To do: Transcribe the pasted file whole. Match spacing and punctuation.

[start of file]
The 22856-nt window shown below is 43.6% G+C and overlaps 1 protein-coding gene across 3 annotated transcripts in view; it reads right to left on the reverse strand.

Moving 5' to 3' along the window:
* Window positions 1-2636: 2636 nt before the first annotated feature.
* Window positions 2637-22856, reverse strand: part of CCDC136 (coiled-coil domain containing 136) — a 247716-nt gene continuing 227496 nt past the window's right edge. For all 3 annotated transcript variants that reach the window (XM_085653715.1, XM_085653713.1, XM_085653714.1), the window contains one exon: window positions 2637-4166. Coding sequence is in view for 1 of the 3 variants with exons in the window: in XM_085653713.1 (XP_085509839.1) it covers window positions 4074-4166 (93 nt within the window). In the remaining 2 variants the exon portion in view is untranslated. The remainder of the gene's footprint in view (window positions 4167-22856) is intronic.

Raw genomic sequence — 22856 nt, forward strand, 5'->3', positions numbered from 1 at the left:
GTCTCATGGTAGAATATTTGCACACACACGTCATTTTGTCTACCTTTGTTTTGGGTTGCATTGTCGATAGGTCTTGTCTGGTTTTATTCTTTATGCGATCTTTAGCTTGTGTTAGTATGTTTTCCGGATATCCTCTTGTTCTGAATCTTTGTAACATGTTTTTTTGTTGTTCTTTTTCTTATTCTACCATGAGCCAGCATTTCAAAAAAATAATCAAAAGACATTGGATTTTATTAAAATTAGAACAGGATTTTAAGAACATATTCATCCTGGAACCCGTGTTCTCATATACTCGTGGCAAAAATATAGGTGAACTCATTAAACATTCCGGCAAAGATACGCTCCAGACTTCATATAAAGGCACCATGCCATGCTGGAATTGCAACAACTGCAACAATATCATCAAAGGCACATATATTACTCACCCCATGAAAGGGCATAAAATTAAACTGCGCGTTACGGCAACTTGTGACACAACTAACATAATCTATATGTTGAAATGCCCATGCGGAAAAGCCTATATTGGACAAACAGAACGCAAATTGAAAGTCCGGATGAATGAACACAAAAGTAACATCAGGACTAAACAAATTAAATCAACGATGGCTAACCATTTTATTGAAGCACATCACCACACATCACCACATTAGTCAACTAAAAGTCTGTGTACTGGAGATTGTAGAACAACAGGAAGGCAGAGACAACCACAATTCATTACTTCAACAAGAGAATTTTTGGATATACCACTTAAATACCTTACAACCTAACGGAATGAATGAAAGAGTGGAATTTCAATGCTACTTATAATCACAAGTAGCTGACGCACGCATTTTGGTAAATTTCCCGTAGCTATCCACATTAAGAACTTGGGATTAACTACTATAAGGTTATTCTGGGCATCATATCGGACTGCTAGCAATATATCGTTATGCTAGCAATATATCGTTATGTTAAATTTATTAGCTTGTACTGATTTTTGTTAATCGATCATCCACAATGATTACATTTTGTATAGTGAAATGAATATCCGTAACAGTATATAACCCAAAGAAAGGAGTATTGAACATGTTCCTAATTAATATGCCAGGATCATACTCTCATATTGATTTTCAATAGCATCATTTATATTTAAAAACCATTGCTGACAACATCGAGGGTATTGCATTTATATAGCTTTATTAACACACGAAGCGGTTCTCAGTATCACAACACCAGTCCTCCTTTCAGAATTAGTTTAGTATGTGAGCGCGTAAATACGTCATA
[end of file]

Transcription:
The 22856-nt window shown below is 43.6% G+C and overlaps 1 protein-coding gene across 3 annotated transcripts in view; it reads right to left on the reverse strand.

Moving 5' to 3' along the window:
* Window positions 1-2636: 2636 nt before the first annotated feature.
* Window positions 2637-22856, reverse strand: part of CCDC136 (coiled-coil domain containing 136) — a 247716-nt gene continuing 227496 nt past the window's right edge. For all 3 annotated transcript variants that reach the window (XM_085653715.1, XM_085653713.1, XM_085653714.1), the window contains one exon: window positions 2637-4166. Coding sequence is in view for 1 of the 3 variants with exons in the window: in XM_085653713.1 (XP_085509839.1) it covers window positions 4074-4166 (93 nt within the window). In the remaining 2 variants the exon portion in view is untranslated. The remainder of the gene's footprint in view (window positions 4167-22856) is intronic.

Raw genomic sequence — 22856 nt, forward strand, 5'->3', positions numbered from 1 at the left:
GTCTCATGGTAGAATATTTGCACACACACGTCATTTTGTCTACCTTTGTTTTGGGTTGCATTGTCGATAGGTCTTGTCTGGTTTTATTCTTTATGCGATCTTTAGCTTGTGTTAGTATGTTTTCCGGATATCCTCTTGTTCTGAATCTTTGTAACATGTTTTTTTGTTGTTCTTTTTCTTATTCTACCATGAGCCAGCATTTCAAAAAAATAATCAAAAGACATTGGATTTTATTAAAATTAGAACAGGATTTTAAGAACATATTCATCCTGGAACCCGTGTTCTCATATACTCGTGGCAAAAATATAGGTGAACTCATTAAACATTCCGGCAAAGATACGCTCCAGACTTCATATAAAGGCACCATGCCATGCTGGAATTGCAACAACTGCAACAATATCATCAAAGGCACATATATTACTCACCCCATGAAAGGGCATAAAATTAAACTGCGCGTTACGGCAACTTGTGACACAACTAACATAATCTATATGTTGAAATGCCCATGCGGAAAAGCCTATATTGGACAAACAGAACGCAAATTGAAAGTCCGGATGAATGAACACAAAAGTAACATCAGGACTAAACAAATTAAATCAACGATGGCTAACCATTTTATTGAAGCACATCACCACACATCACCACATTAGTCAACTAAAAGTCTGTGTACTGGAGATTGTAGAACAACAGGAAGGCAGAGACAACCACAATTCATTACTTCAACAAGAGAATTTTTGGATATACCACTTAAATACCTTACAACCTAACGGAATGAATGAAAGAGTGGAATTTCAATGCTACTTATAATCACAAGTAGCTGACGCACGCATTTTGGTAAATTTCCCGTAGCTATCCACATTAAGAACTTGGGATTAACTACTATAAGGTTATTCTGGGCATCATATCGGACTGCTAGCAATATATCGTTATGCTAGCAATATATCGTTATGTTAAATTTATTAGCTTGTACTGATTTTTGTTAATCGATCATCCACAATGATTACATTTTGTATAGTGAAATGAATATCCGTAACAGTATATAACCCAAAGAAAGGAGTATTGAACATGTTCCTAATTAATATGCCAGGATCATACTCTCATATTGATTTTCAATAGCATCATTTATATTTAAAAACCATTGCTGACAACATCGAGGGTATTGCATTTATATAGCTTTATTAACACACGAAGCGGTTCTCAGTATCACAACACCAGTCCTCCTTTCAGAATTAGTTTAGTATGTGAGCGCGTAAATACGTCATA